Ken Burns’ cancer film highlights Pittsburgh research
By David Templeton, Pittsburgh Post-Gazette
- Mar. 30, 2015
Ken Burns was 11 when his mother died of breast cancer, so the topic has been churning in his mind since childhood.
But it took Siddhartha Mukherjee’s Pulitzer Prize-winning book, “The Emperor of All Maladies: A Biography of Cancer,” to inspire his latest project. With the book in hand, Sharon Rockefeller of WETA-TV in Washington, D.C., pressed Mr. Burns to do a documentary based on the book, and after reading it, the famous documentary filmmaker agreed.
Four years later, “Cancer: The Emperor of All Maladies,” will air from 9 to 11 tonight on PBS' WQED-TV with the six-hour series continuing through Wednesday.
It’s equal parts education, emotion and empowerment, especially for those facing the growing health challenge.
Tonight, local viewers will be introduced to the work of University of Pittsburgh oncologist Bernard Fisher; later in the series, they will learn about Dennis Slamon, a New Castle, Pa., native and Washington & Jefferson College graduate.
Dr. Fisher caused international controversy by suggesting that cancer cells metastasized throughout the body rather than spread like a stain. Based on that idea, he recommended local lumpectomies to remove breast tumors rather than disfiguring radical mastectomies — the traditional treatment of the time that involved removal of the breast, large areas of muscle and various lymph nodes.
Accused of endangering women’s lives, Dr. Fisher became “the most hated doctor in the history of mankind,” the documentary says. But his ideas won the day when studies proved that lumpectomies had survival rates equal to radical mastectomies. Metastasis now explains how cancers spread.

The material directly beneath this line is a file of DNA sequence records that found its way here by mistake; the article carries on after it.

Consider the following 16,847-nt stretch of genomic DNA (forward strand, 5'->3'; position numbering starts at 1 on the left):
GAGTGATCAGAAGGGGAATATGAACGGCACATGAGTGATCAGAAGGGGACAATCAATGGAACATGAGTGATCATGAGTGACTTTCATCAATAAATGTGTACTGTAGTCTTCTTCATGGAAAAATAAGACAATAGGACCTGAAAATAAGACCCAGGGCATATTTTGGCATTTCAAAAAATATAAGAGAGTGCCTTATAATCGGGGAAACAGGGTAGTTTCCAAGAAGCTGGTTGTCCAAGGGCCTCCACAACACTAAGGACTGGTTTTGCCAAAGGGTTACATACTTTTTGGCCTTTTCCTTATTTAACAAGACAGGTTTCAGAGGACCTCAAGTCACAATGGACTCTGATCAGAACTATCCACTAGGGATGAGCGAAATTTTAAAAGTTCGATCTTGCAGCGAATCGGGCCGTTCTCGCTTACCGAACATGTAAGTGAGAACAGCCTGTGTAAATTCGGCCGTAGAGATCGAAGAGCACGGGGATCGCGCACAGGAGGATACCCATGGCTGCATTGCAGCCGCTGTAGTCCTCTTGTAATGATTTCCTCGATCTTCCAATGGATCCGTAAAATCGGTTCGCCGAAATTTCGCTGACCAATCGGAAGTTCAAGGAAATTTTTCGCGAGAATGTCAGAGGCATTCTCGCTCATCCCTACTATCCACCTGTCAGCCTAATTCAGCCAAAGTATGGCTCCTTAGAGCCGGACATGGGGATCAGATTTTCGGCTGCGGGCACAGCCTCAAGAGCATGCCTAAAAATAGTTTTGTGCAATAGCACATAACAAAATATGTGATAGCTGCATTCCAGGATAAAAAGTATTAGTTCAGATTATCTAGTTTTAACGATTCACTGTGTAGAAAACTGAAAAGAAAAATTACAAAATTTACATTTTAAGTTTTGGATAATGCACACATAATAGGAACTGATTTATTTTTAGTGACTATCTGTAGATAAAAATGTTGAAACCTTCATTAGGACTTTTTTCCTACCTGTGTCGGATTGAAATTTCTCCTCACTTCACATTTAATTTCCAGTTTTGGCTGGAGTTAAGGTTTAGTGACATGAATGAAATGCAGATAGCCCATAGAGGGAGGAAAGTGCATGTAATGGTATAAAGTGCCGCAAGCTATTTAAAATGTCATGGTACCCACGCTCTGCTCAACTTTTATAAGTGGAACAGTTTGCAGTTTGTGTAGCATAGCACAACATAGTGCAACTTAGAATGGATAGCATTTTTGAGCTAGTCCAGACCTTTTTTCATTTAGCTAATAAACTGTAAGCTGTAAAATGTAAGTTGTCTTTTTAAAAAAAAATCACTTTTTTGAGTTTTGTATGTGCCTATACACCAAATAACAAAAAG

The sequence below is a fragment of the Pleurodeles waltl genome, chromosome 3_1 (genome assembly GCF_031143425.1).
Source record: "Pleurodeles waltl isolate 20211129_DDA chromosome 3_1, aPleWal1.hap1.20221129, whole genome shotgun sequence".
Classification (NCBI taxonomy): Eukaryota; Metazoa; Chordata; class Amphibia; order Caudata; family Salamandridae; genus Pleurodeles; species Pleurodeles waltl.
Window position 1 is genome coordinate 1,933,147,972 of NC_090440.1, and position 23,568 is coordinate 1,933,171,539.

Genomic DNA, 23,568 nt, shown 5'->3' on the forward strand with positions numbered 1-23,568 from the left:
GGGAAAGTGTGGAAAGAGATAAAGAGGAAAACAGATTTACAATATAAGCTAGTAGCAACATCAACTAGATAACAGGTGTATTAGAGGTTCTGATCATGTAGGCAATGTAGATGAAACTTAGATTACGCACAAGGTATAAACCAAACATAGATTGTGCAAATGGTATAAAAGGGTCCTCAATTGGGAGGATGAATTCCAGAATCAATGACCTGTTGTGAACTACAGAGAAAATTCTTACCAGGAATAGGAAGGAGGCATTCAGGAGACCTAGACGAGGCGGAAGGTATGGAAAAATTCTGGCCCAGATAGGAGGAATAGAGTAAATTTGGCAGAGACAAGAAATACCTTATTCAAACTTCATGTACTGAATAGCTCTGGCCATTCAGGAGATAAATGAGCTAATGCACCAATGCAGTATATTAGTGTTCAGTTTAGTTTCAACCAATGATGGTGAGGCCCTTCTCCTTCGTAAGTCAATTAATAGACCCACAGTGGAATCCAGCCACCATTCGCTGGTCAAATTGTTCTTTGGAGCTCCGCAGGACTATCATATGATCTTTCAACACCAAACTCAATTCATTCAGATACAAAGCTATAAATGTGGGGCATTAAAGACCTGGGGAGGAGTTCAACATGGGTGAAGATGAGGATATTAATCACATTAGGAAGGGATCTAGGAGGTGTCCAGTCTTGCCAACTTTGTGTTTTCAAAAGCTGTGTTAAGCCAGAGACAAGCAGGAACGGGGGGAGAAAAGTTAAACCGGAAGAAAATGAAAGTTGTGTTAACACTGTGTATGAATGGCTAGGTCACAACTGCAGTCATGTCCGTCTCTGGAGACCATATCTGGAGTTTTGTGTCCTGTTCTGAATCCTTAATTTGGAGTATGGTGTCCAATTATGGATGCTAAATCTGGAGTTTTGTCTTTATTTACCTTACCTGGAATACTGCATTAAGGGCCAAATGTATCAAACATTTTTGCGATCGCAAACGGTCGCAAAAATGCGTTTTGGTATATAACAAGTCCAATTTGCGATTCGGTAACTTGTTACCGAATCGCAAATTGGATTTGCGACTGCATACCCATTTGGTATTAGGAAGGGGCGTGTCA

Dr. Slamon, chief of the Division of Hematology/Oncology and executive vice chairman for research for the University of California, Los Angeles’ Department of Medicine, would help develop Herceptin, the common immunotherapeutic drug to treat HERS2-positive breast cancer. He pressured Genentech Inc. to conduct human clinical trials to test the drug with HER2 representing 20 percent of all breast cancers. The story of “Dennis the Menace” is one of the series’s most dramatic as a pioneer in immunotherapeutic cancer drugs, detailing his aggressive role in pressing to translate breakthroughs into treatments.
Overall, the documentary’s roller-coaster detective story cycles between breakthroughs and setbacks, frustrations and celebrations. Medical advances spawn from scientific ingenuity bolstered by persistence and even happenstance. Expect tears of sorrow but mostly of joy in the personal battles with cancer, including historical ones, that anchor the series.
Such science-based fare falls outside the wheelhouse of documentaries by Mr. Burns and director Barak Goodman, which have largely focused on American war, political biography and American political or cultural phenomena, including baseball, jazz, national parks and Prohibition.
“But this is one of the most satisfying professional projects I’ve ever been engaged in,” Mr. Burns said in an interview last week. “I just feel elated by it.”
Mr. Goodman said no one joined the project knowing how to weave together complicated science about the spectrum of cancers, the politics of funding, its social history and personal battle stories. But they succeeded in stitching together a narrative based largely on chronology but strategically spliced with dramatic personal accounts.
“I’m thrilled how the pieces worked together,” the director said. “My background is in historical documentary filmmaking, but I fell in love with science in doing this. The nice thing is the way we show that scientists aren’t gods ascending among us, but ordinary people, and what they do is understandable.”
A solid foundation of how viruses, genes and environmental factors cause cancer and serve as targets for treatment has led to a second revolution in turning cancer into a manageable condition, Mr. Goodman said.
Today, two-thirds of cancer patients survive at least five years with an ever-growing number who completely overcome it. Mr. Burns said he hopes the series will help persuade Congress to boost funding levels to advance research and save ever more lives.
In the meantime, the real-life detective mystery will keep viewers wide-eyed.
“You can’t make this up,” Mr. Burns said. “It’s better than any fiction, and that’s why I’ve spent my entire life in documentary filmmaking. There is nothing you need to make it more dramatic.”